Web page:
At the Washington National Cathedral, brick by brick a LEGO replica of the iconic Northwest D.C. church takes shape with the help of visitors. With the project, the cathedral hopes will bring in more than $800 thousand to help with repair costs from the 2011 earthquake.
At the Washington National Cathedral, brick by brick a LEGO replica of the iconic Northwest D.C. church takes shape with the help of visitors. The cathedral hopes the project will bring in more than $800,000 to help with repair costs from the 2011 earthquake.
“It’s an opportunity to raise funds but also to help visitors engage the building, to understand how it comes together and hopefully connect with the institution in some new ways,” said Charles Fulcher, director of visitor programs at the Washington National Cathedral.
In the gift shop, visitors purchase bricks for $2 apiece and then are directed to a table in a room where the foundation of the 13-foot-long cathedral sits. With a detailed guide handy, a church staff member helps visitors put their bricks in the correct place.
“A model this massive can seem a little intimidating but it actually is put together very logically and is broken down in to small modules,” Fulcher said.
After enough bricks are purchased for a module to be completed, the module is then affixed to the model.
The cathedral is slowly taking shape as the walls come up around a LEGO lectern which is already in place.
Fulcher said the idea came from a similar project that took place at the Durham Cathedral in England a couple years ago. After traveling to the cathedral, Fulcher brought the idea back to D.C.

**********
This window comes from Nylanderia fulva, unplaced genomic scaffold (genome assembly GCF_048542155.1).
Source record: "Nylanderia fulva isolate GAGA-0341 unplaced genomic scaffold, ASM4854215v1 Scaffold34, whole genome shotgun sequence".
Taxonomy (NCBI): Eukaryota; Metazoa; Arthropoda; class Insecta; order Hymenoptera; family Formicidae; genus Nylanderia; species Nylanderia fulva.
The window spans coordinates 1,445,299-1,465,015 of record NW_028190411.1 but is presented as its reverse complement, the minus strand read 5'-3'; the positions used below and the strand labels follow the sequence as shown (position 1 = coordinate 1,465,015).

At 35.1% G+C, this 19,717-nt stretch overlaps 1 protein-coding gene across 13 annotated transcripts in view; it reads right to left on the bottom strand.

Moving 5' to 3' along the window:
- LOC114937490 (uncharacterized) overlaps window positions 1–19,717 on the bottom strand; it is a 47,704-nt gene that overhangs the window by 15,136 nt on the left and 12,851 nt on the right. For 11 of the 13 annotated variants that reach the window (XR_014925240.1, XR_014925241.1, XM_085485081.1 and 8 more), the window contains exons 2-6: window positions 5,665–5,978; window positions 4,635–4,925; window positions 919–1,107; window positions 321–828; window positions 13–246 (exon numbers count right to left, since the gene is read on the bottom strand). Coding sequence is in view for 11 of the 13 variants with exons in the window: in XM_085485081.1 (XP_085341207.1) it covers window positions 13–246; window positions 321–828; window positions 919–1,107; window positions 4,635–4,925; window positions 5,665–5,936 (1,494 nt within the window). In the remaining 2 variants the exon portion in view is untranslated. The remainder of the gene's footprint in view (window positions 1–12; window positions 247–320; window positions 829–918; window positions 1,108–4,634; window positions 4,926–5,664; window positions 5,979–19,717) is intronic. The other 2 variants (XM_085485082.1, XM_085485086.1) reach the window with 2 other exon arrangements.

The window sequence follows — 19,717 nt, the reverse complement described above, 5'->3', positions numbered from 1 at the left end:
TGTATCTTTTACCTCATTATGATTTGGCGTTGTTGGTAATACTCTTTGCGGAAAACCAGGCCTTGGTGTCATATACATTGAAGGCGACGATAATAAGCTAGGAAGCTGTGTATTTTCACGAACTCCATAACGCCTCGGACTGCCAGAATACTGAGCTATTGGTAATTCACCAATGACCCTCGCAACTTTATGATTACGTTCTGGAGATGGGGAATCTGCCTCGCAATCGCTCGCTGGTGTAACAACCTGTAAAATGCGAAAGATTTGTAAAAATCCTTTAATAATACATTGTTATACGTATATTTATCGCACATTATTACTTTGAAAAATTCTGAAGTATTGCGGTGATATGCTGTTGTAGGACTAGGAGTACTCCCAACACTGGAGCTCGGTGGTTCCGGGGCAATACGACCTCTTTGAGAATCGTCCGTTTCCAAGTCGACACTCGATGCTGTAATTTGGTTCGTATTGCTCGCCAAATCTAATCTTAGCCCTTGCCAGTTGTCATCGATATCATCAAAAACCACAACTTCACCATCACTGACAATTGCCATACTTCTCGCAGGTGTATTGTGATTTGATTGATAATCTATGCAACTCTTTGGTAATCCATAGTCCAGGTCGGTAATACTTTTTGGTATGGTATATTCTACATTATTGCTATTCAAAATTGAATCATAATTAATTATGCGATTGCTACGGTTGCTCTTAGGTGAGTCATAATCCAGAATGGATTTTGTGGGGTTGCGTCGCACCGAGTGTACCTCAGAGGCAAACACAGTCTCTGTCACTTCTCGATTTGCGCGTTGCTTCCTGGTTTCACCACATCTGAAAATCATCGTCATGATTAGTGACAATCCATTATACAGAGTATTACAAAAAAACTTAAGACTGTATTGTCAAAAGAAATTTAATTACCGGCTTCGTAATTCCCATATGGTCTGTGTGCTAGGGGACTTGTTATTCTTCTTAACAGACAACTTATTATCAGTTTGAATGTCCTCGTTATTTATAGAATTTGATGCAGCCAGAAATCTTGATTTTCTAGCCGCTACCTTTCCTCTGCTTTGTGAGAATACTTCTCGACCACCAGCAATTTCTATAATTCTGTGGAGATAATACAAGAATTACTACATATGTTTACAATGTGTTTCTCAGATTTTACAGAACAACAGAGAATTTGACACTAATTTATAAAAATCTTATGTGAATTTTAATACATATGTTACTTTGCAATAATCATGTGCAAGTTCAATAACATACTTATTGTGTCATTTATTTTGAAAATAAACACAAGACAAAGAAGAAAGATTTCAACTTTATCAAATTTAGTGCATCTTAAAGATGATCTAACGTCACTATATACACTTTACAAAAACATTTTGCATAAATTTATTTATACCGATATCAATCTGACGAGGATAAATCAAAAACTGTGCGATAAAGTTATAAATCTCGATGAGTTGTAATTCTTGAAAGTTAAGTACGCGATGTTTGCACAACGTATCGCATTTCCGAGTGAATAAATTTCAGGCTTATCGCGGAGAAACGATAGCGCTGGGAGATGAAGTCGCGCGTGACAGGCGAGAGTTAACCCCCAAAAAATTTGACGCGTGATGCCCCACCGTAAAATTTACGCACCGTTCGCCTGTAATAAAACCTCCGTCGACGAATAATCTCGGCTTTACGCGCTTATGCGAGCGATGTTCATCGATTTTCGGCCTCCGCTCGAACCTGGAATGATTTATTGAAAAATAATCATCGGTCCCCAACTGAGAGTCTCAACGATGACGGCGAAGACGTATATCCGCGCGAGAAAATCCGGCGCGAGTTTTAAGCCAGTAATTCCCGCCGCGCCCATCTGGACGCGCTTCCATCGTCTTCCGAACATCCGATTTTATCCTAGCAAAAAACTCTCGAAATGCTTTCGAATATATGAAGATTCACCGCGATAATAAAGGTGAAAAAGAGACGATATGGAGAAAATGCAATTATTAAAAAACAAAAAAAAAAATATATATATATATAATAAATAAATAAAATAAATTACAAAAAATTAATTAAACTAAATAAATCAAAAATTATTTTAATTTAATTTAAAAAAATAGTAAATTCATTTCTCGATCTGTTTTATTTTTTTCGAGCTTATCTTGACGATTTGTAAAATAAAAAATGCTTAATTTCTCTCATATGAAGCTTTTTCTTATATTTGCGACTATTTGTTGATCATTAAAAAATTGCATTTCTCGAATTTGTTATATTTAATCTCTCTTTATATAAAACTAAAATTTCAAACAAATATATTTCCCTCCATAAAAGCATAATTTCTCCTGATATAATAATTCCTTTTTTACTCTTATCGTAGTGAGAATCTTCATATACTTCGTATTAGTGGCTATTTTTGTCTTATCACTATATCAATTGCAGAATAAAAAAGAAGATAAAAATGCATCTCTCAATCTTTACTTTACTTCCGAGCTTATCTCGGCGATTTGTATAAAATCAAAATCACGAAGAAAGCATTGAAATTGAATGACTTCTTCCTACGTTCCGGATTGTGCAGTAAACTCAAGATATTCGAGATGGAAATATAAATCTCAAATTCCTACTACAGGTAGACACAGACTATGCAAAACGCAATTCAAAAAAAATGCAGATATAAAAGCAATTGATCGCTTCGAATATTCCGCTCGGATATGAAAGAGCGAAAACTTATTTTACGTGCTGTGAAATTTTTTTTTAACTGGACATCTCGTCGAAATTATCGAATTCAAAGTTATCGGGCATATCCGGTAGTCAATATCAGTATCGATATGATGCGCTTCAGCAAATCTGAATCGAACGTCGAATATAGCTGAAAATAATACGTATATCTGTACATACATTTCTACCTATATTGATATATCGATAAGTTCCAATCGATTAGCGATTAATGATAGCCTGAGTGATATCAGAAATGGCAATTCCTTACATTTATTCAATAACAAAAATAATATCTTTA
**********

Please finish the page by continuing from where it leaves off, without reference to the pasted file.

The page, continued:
“It took about two years of work, to work out the details, to fundraise the initial costs for this and we estimate that the project for us would take about two and three years of building,” Fulcher said.
A British firm called Bright Bricks is still finishing up the design for the LEGO house of worship. Initial estimates showed that 400,000 bricks would be needed to construct the cathedral, but according to Fulcher that number could top 500,000 once it is complete.
The money raised by the project will go toward the $19 million bill, which remains, for damage caused to the cathedral by the 2011 earthquake.
“It’s so good to mix the LEGO spirit of building and getting together with the cathedral and a good cause,” said Margarida Botelho, of Portugal, who purchased a brick while visiting the cathedral.
For visitor Phyllis Wilkerson of Canton, Michigan, she plans to come back to D.C. in the summer with her young grandchildren and looks forward to bringing them to the cathedral to help build the model.
“This will really engage them with the cathedral because they have helped build a LEGO cathedral,” said Wilkerson.
For those who can’t come to the cathedral, donations can be made online for bricks, which volunteers will then add to the replica.
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